- Your luteinizing hormone (LH) levels surge. During ovulation, your body starts producing more of the fertility hormone LH. Just like pregnancy tests, you can take an ovulation test to measure yours — they come in pee sticks, strips, and digital varieties. When the hormone peaks, you’re within 24 to 36 hours of ovulation range.
Sperm can survive in the body for up to 5 days, so you’re not necessarily protected from pregnancy if you have sex outside of the ovulation phase. To avoid pregnancy, always use birth control.
Once the follicle releases an egg, it transforms into the corpus luteum (a cell mass that forms in an ovary and produces progesterone and estrogen). This hormone boost keeps the uterine lining thick and primed for a fertilized egg.
If you get pregnant, your body produces human chorionic gonadotropin (hCG), which pregnancy tests detect. If you don’t get pregnant, the corpus luteum reabsorbs into the body and hormones level out again.
This process is known as the luteal phase and it lasts about 11 to 17 days, with an average length of 14 days. Then, your period begins.
If you’re not pregnant, you might have some symptoms of premenstrual syndrome (PMS).
PMS symptoms include:
- mood changes
- sexual appetite changes
- sleep trouble
- food cravings
- weight gain
There are several factors that can impact a regular menstrual cycle, including:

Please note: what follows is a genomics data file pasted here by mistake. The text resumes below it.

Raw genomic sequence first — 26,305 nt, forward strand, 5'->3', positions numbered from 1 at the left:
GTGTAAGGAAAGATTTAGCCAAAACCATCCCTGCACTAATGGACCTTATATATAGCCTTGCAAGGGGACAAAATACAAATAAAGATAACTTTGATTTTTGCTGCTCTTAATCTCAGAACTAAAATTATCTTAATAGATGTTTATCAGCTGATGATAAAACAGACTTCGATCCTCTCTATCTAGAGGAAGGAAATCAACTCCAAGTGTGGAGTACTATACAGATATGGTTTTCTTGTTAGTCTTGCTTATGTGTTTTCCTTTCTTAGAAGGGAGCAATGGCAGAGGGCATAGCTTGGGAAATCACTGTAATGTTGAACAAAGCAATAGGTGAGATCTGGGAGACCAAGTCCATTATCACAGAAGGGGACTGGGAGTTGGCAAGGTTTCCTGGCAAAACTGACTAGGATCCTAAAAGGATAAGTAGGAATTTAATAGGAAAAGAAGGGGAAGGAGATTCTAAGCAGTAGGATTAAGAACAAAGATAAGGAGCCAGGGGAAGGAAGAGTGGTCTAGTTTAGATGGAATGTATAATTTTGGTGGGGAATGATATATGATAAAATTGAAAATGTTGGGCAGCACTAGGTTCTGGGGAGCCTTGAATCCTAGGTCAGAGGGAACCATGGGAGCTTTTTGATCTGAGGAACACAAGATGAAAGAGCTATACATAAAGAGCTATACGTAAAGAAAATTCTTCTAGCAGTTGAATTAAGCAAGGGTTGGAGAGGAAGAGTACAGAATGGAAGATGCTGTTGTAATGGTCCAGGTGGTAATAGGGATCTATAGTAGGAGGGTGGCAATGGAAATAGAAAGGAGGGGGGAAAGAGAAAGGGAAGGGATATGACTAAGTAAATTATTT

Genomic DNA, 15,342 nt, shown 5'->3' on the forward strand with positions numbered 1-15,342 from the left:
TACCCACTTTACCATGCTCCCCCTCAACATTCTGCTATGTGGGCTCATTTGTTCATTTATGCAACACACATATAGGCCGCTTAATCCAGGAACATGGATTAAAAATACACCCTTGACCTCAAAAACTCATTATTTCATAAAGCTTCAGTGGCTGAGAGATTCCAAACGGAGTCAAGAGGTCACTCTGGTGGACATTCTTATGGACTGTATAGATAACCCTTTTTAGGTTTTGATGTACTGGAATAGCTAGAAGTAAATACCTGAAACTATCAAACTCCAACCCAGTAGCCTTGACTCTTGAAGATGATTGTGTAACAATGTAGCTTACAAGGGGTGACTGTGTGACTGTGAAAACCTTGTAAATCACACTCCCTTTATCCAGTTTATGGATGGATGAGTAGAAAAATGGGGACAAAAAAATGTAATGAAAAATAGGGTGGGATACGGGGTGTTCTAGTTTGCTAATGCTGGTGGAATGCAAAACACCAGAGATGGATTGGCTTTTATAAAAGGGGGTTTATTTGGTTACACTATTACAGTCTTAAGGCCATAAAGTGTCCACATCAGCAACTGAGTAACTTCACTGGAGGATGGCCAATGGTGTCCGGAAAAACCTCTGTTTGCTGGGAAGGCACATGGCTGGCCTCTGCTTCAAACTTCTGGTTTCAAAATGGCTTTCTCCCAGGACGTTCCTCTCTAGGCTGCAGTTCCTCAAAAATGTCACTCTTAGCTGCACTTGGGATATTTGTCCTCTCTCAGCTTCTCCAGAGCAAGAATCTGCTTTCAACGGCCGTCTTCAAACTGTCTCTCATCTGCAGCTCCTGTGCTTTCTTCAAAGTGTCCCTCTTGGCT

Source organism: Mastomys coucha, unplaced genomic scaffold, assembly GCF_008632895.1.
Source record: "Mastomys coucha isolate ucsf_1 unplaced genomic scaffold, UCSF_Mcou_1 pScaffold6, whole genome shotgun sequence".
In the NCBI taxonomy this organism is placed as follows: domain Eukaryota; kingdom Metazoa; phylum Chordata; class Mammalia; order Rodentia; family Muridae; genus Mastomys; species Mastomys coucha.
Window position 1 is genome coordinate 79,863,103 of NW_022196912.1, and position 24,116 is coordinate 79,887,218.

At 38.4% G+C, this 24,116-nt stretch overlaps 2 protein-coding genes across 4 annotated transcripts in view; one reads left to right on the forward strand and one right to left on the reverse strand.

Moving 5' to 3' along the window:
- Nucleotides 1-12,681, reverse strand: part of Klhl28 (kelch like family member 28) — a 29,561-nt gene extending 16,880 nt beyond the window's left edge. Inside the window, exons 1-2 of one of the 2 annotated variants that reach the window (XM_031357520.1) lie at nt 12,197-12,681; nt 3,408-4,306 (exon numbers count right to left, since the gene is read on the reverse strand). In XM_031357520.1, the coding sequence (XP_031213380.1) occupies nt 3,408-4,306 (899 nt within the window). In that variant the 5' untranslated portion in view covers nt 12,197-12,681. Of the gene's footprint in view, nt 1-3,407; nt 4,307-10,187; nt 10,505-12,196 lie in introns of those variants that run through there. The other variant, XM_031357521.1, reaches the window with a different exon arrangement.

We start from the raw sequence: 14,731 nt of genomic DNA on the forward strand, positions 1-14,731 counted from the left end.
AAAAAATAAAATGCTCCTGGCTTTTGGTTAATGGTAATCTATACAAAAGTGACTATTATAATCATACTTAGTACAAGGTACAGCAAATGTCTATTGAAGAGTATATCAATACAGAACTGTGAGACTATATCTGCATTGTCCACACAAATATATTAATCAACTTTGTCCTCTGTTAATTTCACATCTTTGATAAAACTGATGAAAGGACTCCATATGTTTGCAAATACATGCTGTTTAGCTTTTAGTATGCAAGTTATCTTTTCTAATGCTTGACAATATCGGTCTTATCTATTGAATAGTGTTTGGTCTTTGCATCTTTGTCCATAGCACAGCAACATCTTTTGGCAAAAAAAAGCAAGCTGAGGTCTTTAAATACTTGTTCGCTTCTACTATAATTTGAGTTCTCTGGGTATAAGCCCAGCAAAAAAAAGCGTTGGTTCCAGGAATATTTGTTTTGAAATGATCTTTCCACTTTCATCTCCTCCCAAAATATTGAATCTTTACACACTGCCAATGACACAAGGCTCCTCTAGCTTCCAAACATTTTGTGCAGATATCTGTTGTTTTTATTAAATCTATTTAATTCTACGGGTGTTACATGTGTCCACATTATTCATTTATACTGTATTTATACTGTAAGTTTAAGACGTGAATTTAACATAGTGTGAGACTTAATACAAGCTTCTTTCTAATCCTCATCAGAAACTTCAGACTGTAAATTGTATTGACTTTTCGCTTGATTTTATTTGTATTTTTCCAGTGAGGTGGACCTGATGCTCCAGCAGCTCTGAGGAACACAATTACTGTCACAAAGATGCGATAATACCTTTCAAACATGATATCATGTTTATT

- Physical activity. Regular heavy exercise might cause missed periods.
- The pill. While the pill typically makes periods more regular, it may take a few months. If you don’t take it consistently, it can also cause spotting.
- Prescription drugs. Certain prescription drugs, like thyroid medication, antipsychotics, or steroids can impact your cycle.
- Stress. Surges in stress can sometimes lead to irregular or missed periods.
- Smoking. Smoking can impact the levels of progesterone, estrogen, and testosterone in the body, which could mess with your cycle.
- Weight. Fluctuating weight might impact your menstrual cycle. Significant weight loss can lower estrogen levels, while weight gain can increase it.
While no two menstrual cycles are alike, significant abnormalities or changes may require medical attention.
Here are a few signs a trip to the doctor is in order:
- Irregular or absent periods. Periods are considered irregular when they happen over 38 days apart or less than 24 days apart. Use a period app or a regular old calendar to ensure you’re on track.
- Very painful cramps. Though it’s no fun, a little bit of cramping is normal. If your cramps feel debilitating or extreme, though, talk to your doctor. Severe cramps might signal the presence of endometriosis.
- A persistent, heavy flow. Some people have light flows; others bleed a lot. In general, though, if you need to change a tampon within 2 hours, your menstrual cup every 2 to 4 hours, or have blood clots larger than a quarter, seek support. Heavy bleeding could signal PCOS.
- Extreme fatigue. If you feel a little sore and sluggish during your period, you’re definitely not alone. If your cycle causes debilitating fatigue though, it might be a sign of anemia or another issue.
- There are four menstrual cycle phases: menstrual, follicular, ovulation, and luteal.
- Fertility tracking can serve as a useful way to help you get pregnant.
- While conception happens during the ovulation phase, fertility tracking isn’t enough to prevent conception.
- If your menstrual cycle is irregular, talk to your doctor — it could be the sign of an underlying issue.
- If you feel extreme pain during your period, always consult a medical professional.